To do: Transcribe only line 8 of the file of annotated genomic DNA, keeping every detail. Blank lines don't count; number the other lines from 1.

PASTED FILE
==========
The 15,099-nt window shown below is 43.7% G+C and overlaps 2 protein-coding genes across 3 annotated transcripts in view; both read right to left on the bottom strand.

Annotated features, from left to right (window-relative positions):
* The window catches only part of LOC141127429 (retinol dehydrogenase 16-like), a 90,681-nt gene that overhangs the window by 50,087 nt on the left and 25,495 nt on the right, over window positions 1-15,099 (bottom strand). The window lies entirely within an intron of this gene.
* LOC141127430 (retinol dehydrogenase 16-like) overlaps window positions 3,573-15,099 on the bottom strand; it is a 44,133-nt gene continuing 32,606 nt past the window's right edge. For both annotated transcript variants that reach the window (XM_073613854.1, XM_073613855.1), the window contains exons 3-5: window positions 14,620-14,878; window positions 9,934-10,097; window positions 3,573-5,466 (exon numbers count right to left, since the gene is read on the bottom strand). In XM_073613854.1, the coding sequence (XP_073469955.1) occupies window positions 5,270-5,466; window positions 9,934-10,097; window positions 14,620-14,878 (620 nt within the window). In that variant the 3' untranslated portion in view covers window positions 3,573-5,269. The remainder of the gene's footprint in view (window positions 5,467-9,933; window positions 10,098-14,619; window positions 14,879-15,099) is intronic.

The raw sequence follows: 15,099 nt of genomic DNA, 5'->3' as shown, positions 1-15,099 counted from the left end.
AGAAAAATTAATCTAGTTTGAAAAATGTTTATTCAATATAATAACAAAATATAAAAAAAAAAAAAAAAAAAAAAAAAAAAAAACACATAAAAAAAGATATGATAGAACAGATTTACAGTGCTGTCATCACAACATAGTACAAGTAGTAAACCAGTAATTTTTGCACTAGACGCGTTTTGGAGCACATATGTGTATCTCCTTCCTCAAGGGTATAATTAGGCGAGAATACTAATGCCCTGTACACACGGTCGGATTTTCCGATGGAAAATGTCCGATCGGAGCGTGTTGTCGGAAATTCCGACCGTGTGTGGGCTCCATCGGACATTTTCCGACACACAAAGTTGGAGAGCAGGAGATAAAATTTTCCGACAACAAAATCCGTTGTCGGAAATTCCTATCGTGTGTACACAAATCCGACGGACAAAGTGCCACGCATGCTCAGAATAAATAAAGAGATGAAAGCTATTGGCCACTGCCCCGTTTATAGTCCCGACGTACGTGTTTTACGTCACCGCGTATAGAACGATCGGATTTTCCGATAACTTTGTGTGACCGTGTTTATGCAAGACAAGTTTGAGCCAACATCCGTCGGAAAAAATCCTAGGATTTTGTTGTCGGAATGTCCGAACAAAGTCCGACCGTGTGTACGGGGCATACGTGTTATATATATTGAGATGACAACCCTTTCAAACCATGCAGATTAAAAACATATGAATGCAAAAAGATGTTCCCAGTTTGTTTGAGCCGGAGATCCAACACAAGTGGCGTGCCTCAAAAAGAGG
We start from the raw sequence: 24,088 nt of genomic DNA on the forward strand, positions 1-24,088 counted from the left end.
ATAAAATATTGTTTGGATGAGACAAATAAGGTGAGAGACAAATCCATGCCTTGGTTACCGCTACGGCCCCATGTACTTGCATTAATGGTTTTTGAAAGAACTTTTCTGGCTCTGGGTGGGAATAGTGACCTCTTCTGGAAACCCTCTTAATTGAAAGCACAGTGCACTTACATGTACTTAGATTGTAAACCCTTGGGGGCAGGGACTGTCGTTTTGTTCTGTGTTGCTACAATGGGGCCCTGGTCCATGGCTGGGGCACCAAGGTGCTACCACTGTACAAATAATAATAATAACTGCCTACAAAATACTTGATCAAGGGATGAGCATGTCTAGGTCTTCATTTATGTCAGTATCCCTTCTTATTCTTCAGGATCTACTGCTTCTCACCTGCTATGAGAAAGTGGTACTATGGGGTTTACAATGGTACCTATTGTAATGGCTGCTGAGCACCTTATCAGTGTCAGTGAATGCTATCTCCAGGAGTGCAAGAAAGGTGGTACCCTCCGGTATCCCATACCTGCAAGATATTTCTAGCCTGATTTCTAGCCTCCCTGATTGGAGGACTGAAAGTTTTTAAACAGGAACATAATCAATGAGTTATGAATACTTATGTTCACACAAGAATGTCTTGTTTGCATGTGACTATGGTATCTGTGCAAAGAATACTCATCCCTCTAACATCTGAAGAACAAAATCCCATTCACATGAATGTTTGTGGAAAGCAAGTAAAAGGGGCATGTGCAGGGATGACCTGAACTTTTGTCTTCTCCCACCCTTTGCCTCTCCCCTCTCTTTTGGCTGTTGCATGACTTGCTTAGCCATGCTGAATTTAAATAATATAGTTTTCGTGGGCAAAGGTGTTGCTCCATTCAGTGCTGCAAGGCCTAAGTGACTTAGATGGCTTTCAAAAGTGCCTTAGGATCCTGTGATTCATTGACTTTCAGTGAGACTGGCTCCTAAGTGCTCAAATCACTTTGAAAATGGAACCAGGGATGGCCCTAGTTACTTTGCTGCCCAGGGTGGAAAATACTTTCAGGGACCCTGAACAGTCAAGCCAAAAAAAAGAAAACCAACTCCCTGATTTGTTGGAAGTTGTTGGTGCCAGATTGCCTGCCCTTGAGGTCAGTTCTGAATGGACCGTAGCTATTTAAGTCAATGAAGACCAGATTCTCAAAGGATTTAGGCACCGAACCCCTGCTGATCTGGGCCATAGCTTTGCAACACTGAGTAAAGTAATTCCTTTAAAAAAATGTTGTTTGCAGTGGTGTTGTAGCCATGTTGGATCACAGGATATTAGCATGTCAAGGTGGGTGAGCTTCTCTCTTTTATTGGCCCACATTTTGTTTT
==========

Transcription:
ATAAAATATTGTTTGGATGAGACAAATAAGGTGAGAGACAAATCCATGCCTTGGTTACCGCTACGGCCCCATGTACTTGCATTAATGGTTTTTGAAAGAACTTTTCTGGCTCTGGGTGGGAATAGTGACCTCTTCTGGAAACCCTCTTAATTGAAAGCACAGTGCACTTACATGTACTTAGATTGTAAACCCTTGGGGGCAGGGACTGTCGTTTTGTTCTGTGTTGCTACAATGGGGCCCTGGTCCATGGCTGGGGCACCAAGGTGCTACCACTGTACAAATAATAATAATAACTGCCTACAAAATACTTGATCAAGGGATGAGCATGTCTAGGTCTTCATTTATGTCAGTATCCCTTCTTATTCTTCAGGATCTACTGCTTCTCACCTGCTATGAGAAAGTGGTACTATGGGGTTTACAATGGTACCTATTGTAATGGCTGCTGAGCACCTTATCAGTGTCAGTGAATGCTATCTCCAGGAGTGCAAGAAAGGTGGTACCCTCCGGTATCCCATACCTGCAAGATATTTCTAGCCTGATTTCTAGCCTCCCTGATTGGAGGACTGAAAGTTTTTAAACAGGAACATAATCAATGAGTTATGAATACTTATGTTCACACAAGAATGTCTTGTTTGCATGTGACTATGGTATCTGTGCAAAGAATACTCATCCCTCTAACATCTGAAGAACAAAATCCCATTCACATGAATGTTTGTGGAAAGCAAGTAAAAGGGGCATGTGCAGGGATGACCTGAACTTTTGTCTTCTCCCACCCTTTGCCTCTCCCCTCTCTTTTGGCTGTTGCATGACTTGCTTAGCCATGCTGAATTTAAATAATATAGTTTTCGTGGGCAAAGGTGTTGCTCCATTCAGTGCTGCAAGGCCTAAGTGACTTAGATGGCTTTCAAAAGTGCCTTAGGATCCTGTGATTCATTGACTTTCAGTGAGACTGGCTCCTAAGTGCTCAAATCACTTTGAAAATGGAACCAGGGATGGCCCTAGTTACTTTGCTGCCCAGGGTGGAAAATACTTTCAGGGACCCTGAACAGTCAAGCCAAAAAAAAGAAAACCAACTCCCTGATTTGTTGGAAGTTGTTGGTGCCAGATTGCCTGCCCTTGAGGTCAGTTCTGAATGGACCGTAGCTATTTAAGTCAATGAAGACCAGATTCTCAAAGGATTTAGGCACCGAACCCCTGCTGATCTGGGCCATAGCTTTGCAACACTGAGTAAAGTAATTCCTTTAAAAAAATGTTGTTTGCAGTGGTGTTGTAGCCATGTTGGATCACAGGATATTAGCATGTCAAGGTGGGTGAGCTTCTCTCTTTTATTGGCCCACATTTTGTTTT